Constantine, in distinguishing between good and bad magic, between the theurgic and goetic, maintains a distinction made by the pagans—a distinction ignored in the later Christian Church, in whose system 'all demons are infernal spirits, and all commerce with them is idolatry and apostasy.' Christian zeal has accused the imperial philosopher and apostate Julian of having had recourse—not to much purpose—to many magical or necromantic rites; of cutting up the dead bodies of boys and virgins in the prescribed method; and of raising the dead to ascertain the event of his Eastern expedition against the Persians.
Not many years after the death of Julian the Christian Empire witnessed a persecution for witchcraft that for its ferocity, if not for its folly, can be paralleled only by similar scenes in the fifteenth or seventeenth century. It began shortly after the final division of the East and West in the reigns of Valentinian and Valens, A.D. 373. The unfortunate accused were pursued with equal fury in the Eastern and Western Empires; and Rome and Antioch were the principal arenas on which the bloody tragedy was consummated. Gibbon informs us that it was occasioned by a criminal consultation, when the twenty-four letters of the alphabet were ranged round a magic tripod; a dancing ring placed in the centre pointed to the first four letters in the name of the future prince. 'The deadly and incoherent mixture of treason and magic, of poison and adultery, afforded infinite gradations of guilt and innocence, of excuse and aggravation, which in these proceedings appear to have been confounded by the angry or corrupt passions of the judges. They easily discovered that the degree of their industry and discernment was estimated by the imperial court according to the number of executions that were furnished from their respective tribunals. It was not without extreme reluctance that they pronounced a sentence of acquittal; but they eagerly admitted such evidence as was stained with perjury or procured by torture to prove the most improbable charges against the most respectable characters. The progress of the inquiry continually opened new subjects of criminal prosecution; the audacious informers whose falsehood was detected retired with impunity: but the wretched victim who discovered his real or pretended accomplices was seldom permitted to receive the price of his infamy. From the extremity of Italy and Asia the young and the aged were dragged in chains to the tribunals of Rome and Antioch. Senators, matrons, and philosophers expired in ignominious and cruel tortures. The soldiers who were appointed to guard the prisons declared, with a murmur of pity and indignation, that their numbers were insufficient to oppose the flight or resistance of the multitude of captives. The wealthiest families were ruined by fines and confiscations; the most innocent citizens trembled for their safety: and we may form some notion of the magnitude of the evil from the extravagant assertion of an ancient writer [Ammianus Marcellinus], that in the obnoxious provinces the prisoners, the exiles, and the fugitives formed the greatest part of the inhabitants. The philosopher Maximus,' it is added, 'with some justice was involved in the charge of magic; and young Chrysostom, who had accidentally found one of the proscribed books, gave himself up for lost.'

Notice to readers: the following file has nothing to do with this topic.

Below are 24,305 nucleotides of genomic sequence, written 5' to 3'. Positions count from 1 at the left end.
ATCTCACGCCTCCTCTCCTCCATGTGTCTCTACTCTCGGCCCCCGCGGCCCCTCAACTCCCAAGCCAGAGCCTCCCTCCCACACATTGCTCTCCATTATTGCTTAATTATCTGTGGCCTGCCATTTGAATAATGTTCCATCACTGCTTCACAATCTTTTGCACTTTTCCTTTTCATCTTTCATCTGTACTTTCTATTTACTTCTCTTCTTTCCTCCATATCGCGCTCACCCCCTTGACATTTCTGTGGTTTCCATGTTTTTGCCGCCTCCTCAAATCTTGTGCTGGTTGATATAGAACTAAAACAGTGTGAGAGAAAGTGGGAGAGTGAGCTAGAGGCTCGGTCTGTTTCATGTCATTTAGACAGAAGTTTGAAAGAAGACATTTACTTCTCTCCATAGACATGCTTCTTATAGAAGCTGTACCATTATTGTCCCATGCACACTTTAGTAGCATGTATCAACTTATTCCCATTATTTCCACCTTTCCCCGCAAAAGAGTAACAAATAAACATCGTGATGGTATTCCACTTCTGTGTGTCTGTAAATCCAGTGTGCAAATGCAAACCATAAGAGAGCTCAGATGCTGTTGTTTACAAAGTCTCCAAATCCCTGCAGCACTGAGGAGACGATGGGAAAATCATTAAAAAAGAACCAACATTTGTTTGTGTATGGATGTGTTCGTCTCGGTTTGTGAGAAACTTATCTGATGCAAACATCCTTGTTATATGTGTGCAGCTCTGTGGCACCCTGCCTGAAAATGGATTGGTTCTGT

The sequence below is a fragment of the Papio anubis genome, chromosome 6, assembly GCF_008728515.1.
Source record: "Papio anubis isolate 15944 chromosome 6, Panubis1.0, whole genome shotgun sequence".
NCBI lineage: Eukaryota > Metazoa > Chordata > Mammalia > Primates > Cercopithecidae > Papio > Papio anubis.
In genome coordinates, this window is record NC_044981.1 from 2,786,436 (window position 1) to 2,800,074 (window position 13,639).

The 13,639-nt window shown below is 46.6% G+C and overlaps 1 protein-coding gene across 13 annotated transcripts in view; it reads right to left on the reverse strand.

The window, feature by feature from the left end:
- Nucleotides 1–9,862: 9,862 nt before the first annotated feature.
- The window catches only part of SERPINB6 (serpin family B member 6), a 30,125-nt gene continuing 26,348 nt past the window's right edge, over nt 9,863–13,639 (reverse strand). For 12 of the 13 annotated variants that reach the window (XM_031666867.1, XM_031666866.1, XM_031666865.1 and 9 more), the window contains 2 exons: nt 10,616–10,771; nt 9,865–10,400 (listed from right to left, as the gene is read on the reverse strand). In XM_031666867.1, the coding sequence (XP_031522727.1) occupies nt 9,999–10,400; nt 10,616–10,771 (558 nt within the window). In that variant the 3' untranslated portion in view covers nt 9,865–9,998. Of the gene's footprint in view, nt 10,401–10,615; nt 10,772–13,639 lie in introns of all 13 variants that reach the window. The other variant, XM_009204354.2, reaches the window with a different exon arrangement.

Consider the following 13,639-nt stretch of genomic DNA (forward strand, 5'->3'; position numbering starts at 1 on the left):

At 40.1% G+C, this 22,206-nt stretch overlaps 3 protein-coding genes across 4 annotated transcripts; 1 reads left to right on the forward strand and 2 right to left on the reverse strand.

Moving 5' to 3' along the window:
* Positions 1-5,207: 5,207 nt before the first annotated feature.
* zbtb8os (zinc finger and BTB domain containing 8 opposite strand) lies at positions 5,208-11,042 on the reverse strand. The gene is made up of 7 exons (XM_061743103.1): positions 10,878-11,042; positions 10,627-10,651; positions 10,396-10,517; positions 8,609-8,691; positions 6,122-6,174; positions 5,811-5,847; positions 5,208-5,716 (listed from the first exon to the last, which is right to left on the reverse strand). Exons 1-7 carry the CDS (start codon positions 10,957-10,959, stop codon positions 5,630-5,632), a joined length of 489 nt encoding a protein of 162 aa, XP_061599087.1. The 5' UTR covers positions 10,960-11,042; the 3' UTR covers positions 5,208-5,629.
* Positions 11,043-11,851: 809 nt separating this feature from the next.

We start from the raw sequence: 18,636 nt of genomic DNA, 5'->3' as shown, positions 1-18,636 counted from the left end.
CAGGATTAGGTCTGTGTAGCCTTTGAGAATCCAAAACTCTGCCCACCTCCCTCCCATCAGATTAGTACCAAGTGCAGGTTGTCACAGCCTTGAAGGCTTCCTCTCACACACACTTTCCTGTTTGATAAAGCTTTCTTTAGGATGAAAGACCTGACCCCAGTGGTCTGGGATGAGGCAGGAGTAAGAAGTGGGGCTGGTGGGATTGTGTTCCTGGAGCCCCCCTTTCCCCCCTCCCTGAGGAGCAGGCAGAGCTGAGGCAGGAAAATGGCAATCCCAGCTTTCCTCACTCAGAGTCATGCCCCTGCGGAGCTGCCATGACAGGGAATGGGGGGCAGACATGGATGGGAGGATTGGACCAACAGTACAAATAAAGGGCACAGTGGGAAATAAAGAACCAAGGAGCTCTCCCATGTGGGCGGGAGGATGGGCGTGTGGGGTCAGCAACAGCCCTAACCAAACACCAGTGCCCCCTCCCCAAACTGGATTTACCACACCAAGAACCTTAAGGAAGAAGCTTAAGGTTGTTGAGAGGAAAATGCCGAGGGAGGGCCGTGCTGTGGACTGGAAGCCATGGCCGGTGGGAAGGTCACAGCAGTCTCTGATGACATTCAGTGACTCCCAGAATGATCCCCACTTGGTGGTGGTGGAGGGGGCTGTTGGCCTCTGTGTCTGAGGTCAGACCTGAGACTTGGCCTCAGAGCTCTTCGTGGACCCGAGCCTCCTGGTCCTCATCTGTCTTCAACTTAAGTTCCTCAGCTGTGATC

The History of the Decline and Fall of the Roman Empire, xxv.
The similarity of this to the horrible catastrophe of Arras, recorded by the chroniclers of the fifteenth century, excepting the grosser absurdities of the latter, is almost perfect. Valentinian and Valens, who seem to have emulated the atrocious fame of the Caesarean family, with their ministers, concealed, it is probable, under the disguise of a simulated credulity the real motives of revenge and cupidity.
The Roman world, Christian and pagan, was subject to the prevailing fear. That portion of the globe, however, comprehended but a small part of the human race. The records of history are incomplete and imperfect; nor are they more confined in point of time than of extent. History is little more at any period than an imperfect account of the life of a few particular peoples. Necessarily limited almost entirely to an acquaintance with the history of that portion of the globe included in the 'Roman Empire,' we almost forget our profound ignorance of that vastly larger proportion of the earth's surface, the extra-Roman world, embracing then, as now, civilised as well as barbarous nations. The Chinese empire (the most extraordinary, perhaps, and whose antiquity far surpasses that of any known), comprehending within its limits two-thirds of the population of the globe; the refined and ingenious people of Hindustan, an immense population, in the East: in the Western hemisphere nations in existence whose remains excited the admiration of the Spanish invaders; the various savage tribes of the African continent; the nomad populations of Northern Asia and Europe; nearly all these more or less, on the testimony of past and present observation, experienced the tremendous fears of the vulgar demonism.